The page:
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The news is public: Broadcom is acquiring Brocade, my employer. Official announcement here, and some (unofficial) commentary here. What’s happening, and what does it mean for me? There’s limits to what I can say – either because I don’t have the answers, or because it’s not public. But here’s a little bit of info for readers wondering what will happen to me.

What’s Happening?

Broadcom has announced its intention to acquire Brocade for approximately $5.5 billion:

This morning we announced a definitive agreement under which Broadcom will acquire Brocade. Broadcom believes the SAN business is a strong complement to its portfolio of enterprise storage and networking solutions, and its intention is to continue to deliver the market-leading storage networking solutions and innovation for which Brocade is so well known.

When will this happen?

Closing of the transaction is presently expected in the second half of Broadcom’s fiscal year 2017, which ends in October 2017, and is subject to regulatory approvals in various jurisdictions, customary closing conditions as well as the approval of Brocade’s stockholders.

What about the IP business?

This is the tricky bit. Broadcom is well-known as a maker of “merchant silicon,” used by many networking companies. Their Trident and Jericho chipset families are widely used in high-performance switches, e.g. Brocade’s new SLX 9850. If Broadcom retains Brocade’s IP Networking business, it will clash with their other customers. So:

…due to competitive overlap with some of Broadcom’s most important customers, Broadcom will seek a buyer for the business.

OK, when will that happen? Lloyd Carney said this at the all-hands meeting:

When will the transaction of IP business [happen], before or after it closes? For us the best thing would be sooner rather than later. If we could ascertain what that is tomorrow, announce to the world tomorrow and get it transacted the day after that, that’s what I’d want to do.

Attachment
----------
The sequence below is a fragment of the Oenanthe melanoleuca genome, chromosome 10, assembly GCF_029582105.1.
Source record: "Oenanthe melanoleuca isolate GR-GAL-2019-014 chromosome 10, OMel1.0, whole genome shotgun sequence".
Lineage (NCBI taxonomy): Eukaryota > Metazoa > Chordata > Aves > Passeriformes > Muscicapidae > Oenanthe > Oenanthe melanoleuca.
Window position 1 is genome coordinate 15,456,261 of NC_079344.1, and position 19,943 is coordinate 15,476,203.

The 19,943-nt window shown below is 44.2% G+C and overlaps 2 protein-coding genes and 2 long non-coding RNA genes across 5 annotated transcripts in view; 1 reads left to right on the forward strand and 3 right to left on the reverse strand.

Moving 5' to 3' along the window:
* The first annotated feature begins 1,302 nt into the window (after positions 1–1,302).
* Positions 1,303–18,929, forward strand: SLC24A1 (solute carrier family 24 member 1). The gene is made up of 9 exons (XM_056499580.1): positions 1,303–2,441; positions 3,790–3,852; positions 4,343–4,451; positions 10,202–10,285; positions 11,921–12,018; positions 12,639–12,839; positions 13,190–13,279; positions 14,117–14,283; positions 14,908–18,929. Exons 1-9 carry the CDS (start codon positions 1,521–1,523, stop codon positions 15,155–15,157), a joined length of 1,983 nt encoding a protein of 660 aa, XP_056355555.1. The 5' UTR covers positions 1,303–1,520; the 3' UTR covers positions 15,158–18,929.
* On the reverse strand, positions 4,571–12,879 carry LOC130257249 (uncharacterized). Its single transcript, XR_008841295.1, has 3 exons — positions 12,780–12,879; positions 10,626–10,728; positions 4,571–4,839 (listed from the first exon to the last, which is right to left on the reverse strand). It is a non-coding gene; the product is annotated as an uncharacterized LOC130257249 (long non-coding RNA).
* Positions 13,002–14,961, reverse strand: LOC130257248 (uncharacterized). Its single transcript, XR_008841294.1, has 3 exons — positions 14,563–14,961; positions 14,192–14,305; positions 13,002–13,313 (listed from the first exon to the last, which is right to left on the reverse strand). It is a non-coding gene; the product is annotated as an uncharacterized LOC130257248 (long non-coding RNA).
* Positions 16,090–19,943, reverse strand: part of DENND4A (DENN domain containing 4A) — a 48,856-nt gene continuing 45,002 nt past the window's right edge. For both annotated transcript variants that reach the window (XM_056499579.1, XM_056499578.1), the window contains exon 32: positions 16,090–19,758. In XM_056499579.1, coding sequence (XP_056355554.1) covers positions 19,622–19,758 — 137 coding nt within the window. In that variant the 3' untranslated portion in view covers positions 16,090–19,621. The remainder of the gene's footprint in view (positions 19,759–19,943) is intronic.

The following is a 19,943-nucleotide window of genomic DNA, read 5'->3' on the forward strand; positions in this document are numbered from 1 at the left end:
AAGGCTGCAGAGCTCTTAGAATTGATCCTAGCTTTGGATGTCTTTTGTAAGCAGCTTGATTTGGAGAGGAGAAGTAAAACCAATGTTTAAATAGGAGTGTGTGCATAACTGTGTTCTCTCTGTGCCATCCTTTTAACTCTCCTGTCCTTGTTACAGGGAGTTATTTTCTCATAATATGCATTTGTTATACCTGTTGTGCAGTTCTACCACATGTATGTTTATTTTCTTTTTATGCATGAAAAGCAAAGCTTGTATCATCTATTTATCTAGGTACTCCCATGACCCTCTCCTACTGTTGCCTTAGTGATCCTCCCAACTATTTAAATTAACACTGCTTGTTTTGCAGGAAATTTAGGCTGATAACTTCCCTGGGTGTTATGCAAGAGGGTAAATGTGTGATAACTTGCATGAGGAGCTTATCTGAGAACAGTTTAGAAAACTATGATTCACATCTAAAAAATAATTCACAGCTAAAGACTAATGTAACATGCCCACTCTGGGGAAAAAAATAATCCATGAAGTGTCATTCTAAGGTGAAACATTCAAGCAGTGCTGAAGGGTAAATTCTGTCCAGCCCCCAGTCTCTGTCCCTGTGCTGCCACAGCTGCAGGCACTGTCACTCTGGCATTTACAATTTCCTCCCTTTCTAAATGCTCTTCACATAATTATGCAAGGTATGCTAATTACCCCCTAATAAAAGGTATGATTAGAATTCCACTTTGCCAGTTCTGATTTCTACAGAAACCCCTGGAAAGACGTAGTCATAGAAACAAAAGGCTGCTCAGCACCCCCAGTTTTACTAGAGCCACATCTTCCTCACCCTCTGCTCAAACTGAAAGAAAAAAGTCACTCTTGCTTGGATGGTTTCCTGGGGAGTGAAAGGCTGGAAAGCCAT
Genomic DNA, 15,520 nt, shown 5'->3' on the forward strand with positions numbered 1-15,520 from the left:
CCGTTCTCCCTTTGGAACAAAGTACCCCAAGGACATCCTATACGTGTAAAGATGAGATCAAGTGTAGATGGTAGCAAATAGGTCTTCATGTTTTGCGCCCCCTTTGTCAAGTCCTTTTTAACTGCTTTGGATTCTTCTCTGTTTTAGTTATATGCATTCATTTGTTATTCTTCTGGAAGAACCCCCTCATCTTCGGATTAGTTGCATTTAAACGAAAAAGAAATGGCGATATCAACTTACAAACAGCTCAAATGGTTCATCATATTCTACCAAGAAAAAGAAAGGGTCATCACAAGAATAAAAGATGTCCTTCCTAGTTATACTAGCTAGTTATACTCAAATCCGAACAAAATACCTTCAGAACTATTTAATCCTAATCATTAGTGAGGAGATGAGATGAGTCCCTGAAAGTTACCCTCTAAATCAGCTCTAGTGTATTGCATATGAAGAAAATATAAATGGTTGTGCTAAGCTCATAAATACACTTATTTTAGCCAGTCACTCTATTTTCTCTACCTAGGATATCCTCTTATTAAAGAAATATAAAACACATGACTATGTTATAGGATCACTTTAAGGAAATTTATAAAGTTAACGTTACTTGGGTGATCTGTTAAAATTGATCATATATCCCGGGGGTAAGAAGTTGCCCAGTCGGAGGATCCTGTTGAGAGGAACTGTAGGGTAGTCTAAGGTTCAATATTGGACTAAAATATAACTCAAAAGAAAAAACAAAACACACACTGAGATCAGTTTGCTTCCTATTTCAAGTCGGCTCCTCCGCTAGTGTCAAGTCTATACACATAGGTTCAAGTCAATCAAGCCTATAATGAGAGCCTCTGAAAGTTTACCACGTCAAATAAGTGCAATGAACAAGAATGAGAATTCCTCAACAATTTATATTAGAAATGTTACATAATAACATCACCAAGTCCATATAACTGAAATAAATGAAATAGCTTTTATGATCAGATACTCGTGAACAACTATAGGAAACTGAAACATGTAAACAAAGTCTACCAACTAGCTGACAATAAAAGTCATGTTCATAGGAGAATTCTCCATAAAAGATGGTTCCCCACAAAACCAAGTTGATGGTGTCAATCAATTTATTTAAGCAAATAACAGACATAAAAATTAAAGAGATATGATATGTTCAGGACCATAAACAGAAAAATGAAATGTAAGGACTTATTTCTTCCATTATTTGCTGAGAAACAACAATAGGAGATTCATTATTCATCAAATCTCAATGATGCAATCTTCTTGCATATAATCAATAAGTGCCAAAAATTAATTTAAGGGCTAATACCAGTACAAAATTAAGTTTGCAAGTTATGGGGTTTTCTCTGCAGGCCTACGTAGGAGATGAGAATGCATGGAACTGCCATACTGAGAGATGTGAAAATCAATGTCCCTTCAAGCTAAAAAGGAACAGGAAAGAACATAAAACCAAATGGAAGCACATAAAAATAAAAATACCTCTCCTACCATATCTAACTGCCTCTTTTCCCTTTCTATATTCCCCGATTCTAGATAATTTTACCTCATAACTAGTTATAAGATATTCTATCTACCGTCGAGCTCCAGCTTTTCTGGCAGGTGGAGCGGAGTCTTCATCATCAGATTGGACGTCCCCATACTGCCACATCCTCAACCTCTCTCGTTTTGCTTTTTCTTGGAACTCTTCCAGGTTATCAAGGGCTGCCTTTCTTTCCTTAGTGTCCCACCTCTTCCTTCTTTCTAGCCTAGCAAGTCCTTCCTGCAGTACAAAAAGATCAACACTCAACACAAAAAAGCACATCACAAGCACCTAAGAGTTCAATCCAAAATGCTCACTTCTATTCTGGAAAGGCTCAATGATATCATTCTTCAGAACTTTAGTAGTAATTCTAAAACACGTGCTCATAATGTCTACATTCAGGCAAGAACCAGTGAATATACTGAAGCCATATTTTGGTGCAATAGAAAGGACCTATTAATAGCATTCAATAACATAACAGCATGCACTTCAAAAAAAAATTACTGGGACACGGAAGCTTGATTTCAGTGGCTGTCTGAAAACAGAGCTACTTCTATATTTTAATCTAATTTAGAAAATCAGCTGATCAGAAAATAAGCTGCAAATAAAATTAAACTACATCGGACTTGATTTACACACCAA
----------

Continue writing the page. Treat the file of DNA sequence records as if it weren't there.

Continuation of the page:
OK, what does that mean for Lindsay?

I am a Product Manager for Brocade Workflow Composer, based upon StackStorm. That is in the DCIP Business Unit, part of the IP Networking business. So my part of the company will be sold. No announcements have been made as to who will buy the IP Networking business.

What does it mean for me right now? Nothing. Our roadmap hasn’t changed, we’re still releasing products (watch for StackStorm 2.1 real soon now). I can assure you, my to-do list is longer than ever. I think I took one thing off my list, but added 10.

Didn’t you just move to the US?

Yes, yes I did. I moved from New Zealand to San Francisco about 3 months ago.

Does that complicate things?

Yes, yes it does, because my employer sponsored my visa.

Anyone who has dealt with the US immigration system knows that it is…complicated. My visa is tied to my employer. In certain circumstances, that visa can be transferred to a new employer. In other circumstances, it can’t. In my case, it depends upon the nature of the transaction, and the legal structure of the acquiring entity. Like I said, it’s complicated.

Until a buyer is announced, I won’t know if I can stay here. Even then, it will probably take a few more weeks after that before I can get confirmation if I can stay.

Oh well. Que sera, sera.

Best-case scenario, we end up at a great home, and we continue doing cool work on on network automation. Worst-case scenario, maybe I’ll get to do that trans-America bike ride a year or two sooner than planned?

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